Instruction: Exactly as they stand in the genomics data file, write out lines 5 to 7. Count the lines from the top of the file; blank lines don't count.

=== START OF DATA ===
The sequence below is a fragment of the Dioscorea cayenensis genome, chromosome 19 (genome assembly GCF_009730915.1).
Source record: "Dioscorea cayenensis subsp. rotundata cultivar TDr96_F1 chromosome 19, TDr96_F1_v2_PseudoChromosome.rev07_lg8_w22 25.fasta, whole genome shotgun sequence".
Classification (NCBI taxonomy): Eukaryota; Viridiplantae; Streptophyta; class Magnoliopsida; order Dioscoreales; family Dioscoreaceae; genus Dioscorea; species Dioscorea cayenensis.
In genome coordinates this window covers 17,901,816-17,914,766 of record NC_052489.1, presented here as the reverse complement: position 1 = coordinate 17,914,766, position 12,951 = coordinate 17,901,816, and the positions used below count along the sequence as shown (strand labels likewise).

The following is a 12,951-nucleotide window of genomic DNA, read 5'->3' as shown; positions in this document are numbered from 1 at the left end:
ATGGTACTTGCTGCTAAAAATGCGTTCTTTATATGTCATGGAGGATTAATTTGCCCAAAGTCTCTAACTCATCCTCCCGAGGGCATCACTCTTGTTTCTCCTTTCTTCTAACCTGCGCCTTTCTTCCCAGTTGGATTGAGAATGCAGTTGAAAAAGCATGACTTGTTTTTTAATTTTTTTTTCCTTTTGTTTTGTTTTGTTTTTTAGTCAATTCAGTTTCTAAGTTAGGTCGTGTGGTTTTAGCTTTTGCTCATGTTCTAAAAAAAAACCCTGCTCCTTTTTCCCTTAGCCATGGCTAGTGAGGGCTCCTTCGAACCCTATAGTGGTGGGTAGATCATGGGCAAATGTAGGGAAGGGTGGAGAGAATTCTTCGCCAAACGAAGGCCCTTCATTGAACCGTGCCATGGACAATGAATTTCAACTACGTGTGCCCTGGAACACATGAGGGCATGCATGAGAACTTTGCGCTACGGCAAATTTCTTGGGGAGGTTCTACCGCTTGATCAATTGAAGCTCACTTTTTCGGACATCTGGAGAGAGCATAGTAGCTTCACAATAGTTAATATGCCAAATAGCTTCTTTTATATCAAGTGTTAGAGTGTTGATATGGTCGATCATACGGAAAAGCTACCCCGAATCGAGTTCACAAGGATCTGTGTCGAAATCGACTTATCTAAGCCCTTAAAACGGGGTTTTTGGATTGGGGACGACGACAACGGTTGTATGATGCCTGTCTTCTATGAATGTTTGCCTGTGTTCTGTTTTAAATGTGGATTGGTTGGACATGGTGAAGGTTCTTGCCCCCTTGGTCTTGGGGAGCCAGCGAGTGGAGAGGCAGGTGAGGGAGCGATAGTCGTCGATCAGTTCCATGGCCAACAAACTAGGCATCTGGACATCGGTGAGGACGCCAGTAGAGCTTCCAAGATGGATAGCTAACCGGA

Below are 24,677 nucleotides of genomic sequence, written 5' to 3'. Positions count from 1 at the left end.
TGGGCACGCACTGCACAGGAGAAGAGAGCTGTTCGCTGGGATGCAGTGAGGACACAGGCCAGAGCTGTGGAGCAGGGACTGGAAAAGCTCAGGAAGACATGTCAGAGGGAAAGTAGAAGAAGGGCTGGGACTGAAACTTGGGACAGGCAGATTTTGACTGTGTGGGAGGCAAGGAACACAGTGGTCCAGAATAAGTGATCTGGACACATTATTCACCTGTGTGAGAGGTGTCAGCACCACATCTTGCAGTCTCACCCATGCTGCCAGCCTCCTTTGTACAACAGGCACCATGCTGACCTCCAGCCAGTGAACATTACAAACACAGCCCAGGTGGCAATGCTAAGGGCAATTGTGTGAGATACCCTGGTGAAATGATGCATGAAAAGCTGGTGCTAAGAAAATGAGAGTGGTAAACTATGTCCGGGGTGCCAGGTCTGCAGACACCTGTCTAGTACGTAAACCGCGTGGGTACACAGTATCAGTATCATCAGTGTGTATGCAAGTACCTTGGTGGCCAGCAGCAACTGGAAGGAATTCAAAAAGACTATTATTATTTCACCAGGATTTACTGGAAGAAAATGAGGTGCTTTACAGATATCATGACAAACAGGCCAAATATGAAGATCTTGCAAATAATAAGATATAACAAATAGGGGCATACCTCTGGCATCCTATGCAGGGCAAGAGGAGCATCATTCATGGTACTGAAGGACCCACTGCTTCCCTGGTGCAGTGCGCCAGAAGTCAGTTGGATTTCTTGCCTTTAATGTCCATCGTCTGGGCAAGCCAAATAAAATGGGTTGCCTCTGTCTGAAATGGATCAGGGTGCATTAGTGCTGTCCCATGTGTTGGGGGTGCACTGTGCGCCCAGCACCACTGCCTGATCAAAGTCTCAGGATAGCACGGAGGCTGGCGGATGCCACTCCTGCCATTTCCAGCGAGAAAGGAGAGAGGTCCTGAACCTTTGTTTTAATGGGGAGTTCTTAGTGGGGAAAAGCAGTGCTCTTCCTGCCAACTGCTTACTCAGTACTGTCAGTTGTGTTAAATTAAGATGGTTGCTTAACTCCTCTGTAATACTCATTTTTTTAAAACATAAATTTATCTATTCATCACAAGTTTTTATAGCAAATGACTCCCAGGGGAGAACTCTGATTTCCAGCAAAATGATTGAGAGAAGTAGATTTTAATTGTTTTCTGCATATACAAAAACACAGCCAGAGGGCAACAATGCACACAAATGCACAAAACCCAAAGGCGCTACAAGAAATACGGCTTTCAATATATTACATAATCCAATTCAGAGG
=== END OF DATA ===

The following is a 12,951-nucleotide window of genomic DNA, read 5'->3' as shown; positions in this document are numbered from 1 at the left end:
ATGGTACTTGCTGCTAAAAATGCGTTCTTTATATGTCATGGAGGATTAATTTGCCCAAAGTCTCTAACTCATCCTCCCGAGGGCATCACTCTTGTTTCTCCTTTCTTCTAACCTGCGCCTTTCTTCCCAGTTGGATTGAGAATGCAGTTGAAAAAGCATGACTTGTTTTTTAATTTTTTTTTCCTTTTGTTTTGTTTTGTTTTTTAGTCAATTCAGTTTCTAAGTTAGGTCGTGTGGTTTTAGCTTTTGCTCATGTTCTAAAAAAAAACCCTGCTCCTTTTTCCCTTAGCCATGGCTAGTGAGGGCTCCTTCGAACCCTATAGTGGTGGGTAGATCATGGGCAAATGTAGGGAAGGGTGGAGAGAATTCTTCGCCAAACGAAGGCCCTTCATTGAACCGTGCCATGGACAATGAATTTCAACTACGTGTGCCCTGGAACACATGAGGGCATGCATGAGAACTTTGCGCTACGGCAAATTTCTTGGGGAGGTTCTACCGCTTGATCAATTGAAGCTCACTTTTTCGGACATCTGGAGAGAGCATAGTAGCTTCACAATAGTTAATATGCCAAATAGCTTCTTTTATATCAAGTGTTAGAGTGTTGATATGGTCGATCATACGGAAAAGCTACCCCGAATCGAGTTCACAAGGATCTGTGTCGAAATCGACTTATCTAAGCCCTTAAAACGGGGTTTTTGGATTGGGGACGACGACAACGGTTGTATGATGCCTGTCTTCTATGAATGTTTGCCTGTGTTCTGTTTTAAATGTGGATTGGTTGGACATGGTGAAGGTTCTTGCCCCCTTGGTCTTGGGGAGCCAGCGAGTGGAGAGGCAGGTGAGGGAGCGATAGTCGTCGATCAGTTCCATGGCCAACAAACTAGGCATCTGGACATCGGTGAGGACGCCAGTAGAGCTTCCAAGATGGATAGCTAACCGGA

Below are 24,677 nucleotides of genomic sequence, written 5' to 3'. Positions count from 1 at the left end.